BAGHDAD, (Reuters) – Iraq’s Shi’ite alliance backed incumbent Nuri al-Maliki as the next prime minister Friday after months of argument, but he still faces severe obstacles in his bid for a second term.
Maliki won the nomination with support from the political movement of anti-U.S. cleric Moqtada al-Sadr, which previously opposed a second term for the prime minister, who sent troops to crush its Mehdi Army militia in 2008.
The decision by the National Alliance, a merger of Maliki’s Shi’ite-led State of Law coalition and the Iran-friendly Iraqi National Alliance (INA), marked a breakthrough in talks among Iraq’s political factions since the parliamentary election on March 7, which produced no clear winner.
“As a result of talks conducted by (NA) political blocs, the blocs have agreed to nominate Nuri al-Maliki for the title of prime minister,” Falih al-Fayadh, an INA lawmaker, said at a news conference after a meeting of alliance leaders.
“By announcing this nomination the NA promises the Iraqi people that it has sincere willingness to build, change and overcome the obstacles of the past.”
Maliki still faces obstacles on the way to a second term but the announcement heightened prospects for another Shi’ite-dominated government more than seven years after the U.S.-led invasion removed Sunni leader Saddam Hussein.
Iraqis had hoped the March election would produce a stable government after decades of dictatorship, economic sanctions and war as U.S. troops prepare to leave by the end of 2011 and the government tries to exploit massive oil reserves to rebuild decrepit oilfields and infrastructure.
Maliki, who rose from political obscurity as a compromise candidate in 2006, still faces stiff opposition from the Sunni-backed, cross-sectarian Iraqiya bloc led by secularist former Prime Minister Iyad Allawi, and dissidents within his own alliance.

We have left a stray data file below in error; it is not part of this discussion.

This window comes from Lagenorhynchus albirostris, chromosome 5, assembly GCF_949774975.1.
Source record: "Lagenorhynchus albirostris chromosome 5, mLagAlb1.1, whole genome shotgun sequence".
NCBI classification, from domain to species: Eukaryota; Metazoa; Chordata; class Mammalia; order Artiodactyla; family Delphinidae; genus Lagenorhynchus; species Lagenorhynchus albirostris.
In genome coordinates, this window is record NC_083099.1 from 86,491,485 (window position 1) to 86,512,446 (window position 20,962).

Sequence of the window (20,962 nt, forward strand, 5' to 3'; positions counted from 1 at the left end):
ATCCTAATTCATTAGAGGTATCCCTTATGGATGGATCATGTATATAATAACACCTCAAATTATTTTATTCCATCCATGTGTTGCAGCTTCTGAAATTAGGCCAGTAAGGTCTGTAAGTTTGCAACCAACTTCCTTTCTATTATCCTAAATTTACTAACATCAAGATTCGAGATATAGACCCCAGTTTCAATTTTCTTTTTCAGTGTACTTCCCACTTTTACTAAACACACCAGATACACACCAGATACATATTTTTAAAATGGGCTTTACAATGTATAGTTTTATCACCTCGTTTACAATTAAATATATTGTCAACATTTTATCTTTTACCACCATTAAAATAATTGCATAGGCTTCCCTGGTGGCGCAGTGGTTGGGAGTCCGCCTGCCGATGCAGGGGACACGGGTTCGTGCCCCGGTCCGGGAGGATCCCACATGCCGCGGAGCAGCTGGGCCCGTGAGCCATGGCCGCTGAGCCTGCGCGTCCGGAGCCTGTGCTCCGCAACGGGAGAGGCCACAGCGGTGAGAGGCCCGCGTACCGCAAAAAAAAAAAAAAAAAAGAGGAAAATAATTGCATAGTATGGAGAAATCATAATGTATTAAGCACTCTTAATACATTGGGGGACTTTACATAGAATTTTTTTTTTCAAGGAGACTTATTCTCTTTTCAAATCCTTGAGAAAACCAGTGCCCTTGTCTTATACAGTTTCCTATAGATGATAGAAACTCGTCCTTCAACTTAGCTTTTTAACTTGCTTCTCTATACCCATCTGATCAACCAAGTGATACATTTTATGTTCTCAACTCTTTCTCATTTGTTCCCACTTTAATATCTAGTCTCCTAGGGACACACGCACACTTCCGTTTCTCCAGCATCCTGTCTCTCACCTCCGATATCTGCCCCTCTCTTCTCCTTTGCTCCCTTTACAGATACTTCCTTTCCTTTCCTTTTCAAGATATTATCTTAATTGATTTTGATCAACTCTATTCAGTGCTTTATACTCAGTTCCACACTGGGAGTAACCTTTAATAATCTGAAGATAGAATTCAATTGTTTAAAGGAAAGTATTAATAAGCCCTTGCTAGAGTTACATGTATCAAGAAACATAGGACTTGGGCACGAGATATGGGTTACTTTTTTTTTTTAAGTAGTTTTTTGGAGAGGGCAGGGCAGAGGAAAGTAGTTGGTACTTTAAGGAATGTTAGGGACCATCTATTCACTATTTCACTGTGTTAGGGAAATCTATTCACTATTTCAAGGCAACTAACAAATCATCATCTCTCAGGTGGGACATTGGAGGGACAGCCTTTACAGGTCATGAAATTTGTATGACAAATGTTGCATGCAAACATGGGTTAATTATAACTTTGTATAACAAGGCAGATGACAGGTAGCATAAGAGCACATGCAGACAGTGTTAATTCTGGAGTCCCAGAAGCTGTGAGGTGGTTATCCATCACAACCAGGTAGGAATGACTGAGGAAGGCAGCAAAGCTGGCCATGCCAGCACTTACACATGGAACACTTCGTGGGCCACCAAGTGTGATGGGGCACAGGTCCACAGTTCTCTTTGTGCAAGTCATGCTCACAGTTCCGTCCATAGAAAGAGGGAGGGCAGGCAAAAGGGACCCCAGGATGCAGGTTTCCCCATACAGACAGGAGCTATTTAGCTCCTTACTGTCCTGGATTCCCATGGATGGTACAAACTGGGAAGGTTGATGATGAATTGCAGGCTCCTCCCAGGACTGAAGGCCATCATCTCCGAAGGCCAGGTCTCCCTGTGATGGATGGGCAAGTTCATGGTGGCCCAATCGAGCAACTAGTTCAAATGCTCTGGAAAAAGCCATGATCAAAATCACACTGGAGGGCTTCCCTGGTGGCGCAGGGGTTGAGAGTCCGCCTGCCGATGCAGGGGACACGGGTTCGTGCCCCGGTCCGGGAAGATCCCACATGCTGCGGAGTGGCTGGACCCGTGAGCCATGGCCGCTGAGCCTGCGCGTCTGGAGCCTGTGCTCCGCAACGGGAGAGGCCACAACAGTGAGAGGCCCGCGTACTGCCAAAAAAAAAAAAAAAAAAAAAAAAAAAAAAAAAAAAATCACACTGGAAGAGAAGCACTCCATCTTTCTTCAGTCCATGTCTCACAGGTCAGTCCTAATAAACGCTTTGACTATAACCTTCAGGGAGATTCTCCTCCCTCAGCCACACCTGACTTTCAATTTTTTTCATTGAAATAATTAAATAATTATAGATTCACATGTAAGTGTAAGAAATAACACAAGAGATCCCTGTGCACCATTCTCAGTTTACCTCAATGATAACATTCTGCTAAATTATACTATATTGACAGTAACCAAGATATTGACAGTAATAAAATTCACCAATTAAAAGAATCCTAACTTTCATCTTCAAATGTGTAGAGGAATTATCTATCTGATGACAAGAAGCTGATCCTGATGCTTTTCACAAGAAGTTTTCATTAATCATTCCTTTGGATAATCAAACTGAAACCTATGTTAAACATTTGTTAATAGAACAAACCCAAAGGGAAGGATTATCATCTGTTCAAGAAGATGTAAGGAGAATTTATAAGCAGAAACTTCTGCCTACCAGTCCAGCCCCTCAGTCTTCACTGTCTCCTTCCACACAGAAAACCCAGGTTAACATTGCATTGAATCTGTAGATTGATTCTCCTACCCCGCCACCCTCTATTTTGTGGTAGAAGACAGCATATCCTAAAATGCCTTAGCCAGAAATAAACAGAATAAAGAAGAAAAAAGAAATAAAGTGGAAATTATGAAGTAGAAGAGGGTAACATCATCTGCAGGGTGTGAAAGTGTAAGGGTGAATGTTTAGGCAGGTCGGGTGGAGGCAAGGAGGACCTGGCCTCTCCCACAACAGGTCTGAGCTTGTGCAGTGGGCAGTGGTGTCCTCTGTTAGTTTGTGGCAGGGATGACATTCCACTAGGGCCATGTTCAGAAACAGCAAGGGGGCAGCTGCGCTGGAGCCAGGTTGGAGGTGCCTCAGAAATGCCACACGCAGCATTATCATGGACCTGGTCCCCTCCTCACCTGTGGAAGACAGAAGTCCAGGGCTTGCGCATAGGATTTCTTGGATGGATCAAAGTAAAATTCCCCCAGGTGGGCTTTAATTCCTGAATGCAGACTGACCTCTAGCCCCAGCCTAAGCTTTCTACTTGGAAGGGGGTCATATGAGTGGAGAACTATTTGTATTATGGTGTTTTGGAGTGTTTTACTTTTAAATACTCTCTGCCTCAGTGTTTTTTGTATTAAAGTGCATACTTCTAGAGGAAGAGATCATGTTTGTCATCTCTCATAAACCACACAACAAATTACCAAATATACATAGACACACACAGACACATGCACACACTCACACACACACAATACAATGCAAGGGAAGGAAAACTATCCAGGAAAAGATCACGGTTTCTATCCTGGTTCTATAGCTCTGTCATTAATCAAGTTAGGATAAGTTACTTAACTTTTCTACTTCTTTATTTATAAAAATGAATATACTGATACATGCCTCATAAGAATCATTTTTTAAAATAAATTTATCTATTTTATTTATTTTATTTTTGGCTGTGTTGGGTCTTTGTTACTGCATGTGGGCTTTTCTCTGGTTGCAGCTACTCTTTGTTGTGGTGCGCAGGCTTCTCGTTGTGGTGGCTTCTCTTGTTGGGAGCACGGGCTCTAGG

Some Shi’ite leaders said the nomination was agreed by two key blocs in the National Alliance, State of Law, which has 89 seats, and the Sadrist movement, which has about 39, with smaller factions.
“This announcement does not represent all INA parties,” said Hassan al-Shimari, head of al-Fadhila bloc, an INA member that holds seven seats. “This is a deal between Sadrists and SOL (State of Law).”
In Washington, the White House said it wanted to see a broad-based Iraqi government.
“We believe all four winning blocs must play a role in the coalition government, including Iraqiya and the Kurdistan Alliance,” a senior administration official said.
Maliki called on all winning blocs to take part in “serious, constructive and responsible talks” on the formation of a government.
“Talks can put the disputes behind us and overcome the political wrangling to form a national partnership government that all Iraqi people take part in,” he said.
The Shi’ite alliance, if it holds together, would still be several seats short of the 163 needed for a governing majority, meaning a deal with other blocs would still be needed.
Allawi’s Iraqiya, which won 91 seats in the March vote — two more than State of Law — has said it will not participate in a Maliki government.
Joost Hiltermann, an analyst with International Crisis Group think tank, said he did not expect to see a new government in Iraq before the end of the year.
“He (Maliki) will have to overcome all of his opponents’ reluctance to see him return as prime minister because of the perception they share that he abused his power in office during his tenure,” Hiltermann said.